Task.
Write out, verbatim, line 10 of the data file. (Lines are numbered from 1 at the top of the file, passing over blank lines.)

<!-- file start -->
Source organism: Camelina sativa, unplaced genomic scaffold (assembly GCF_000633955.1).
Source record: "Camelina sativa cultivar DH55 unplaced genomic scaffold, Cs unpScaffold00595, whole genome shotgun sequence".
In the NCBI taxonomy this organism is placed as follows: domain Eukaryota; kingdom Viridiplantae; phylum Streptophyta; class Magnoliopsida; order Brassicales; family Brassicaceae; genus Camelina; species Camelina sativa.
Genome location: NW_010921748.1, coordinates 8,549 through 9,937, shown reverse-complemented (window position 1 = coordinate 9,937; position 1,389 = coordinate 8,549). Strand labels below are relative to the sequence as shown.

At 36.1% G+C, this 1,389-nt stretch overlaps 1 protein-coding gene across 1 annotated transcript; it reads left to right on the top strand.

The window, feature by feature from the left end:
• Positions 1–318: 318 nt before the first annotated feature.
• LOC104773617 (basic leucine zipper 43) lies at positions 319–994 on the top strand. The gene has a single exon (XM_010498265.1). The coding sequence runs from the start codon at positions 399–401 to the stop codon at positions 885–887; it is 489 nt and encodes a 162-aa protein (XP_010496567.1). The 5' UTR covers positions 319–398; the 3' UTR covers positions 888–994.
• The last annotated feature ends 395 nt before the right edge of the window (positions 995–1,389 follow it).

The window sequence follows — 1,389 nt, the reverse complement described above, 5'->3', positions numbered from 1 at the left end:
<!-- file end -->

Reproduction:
The window sequence follows — 1,389 nt, the reverse complement described above, 5'->3', positions numbered from 1 at the left end: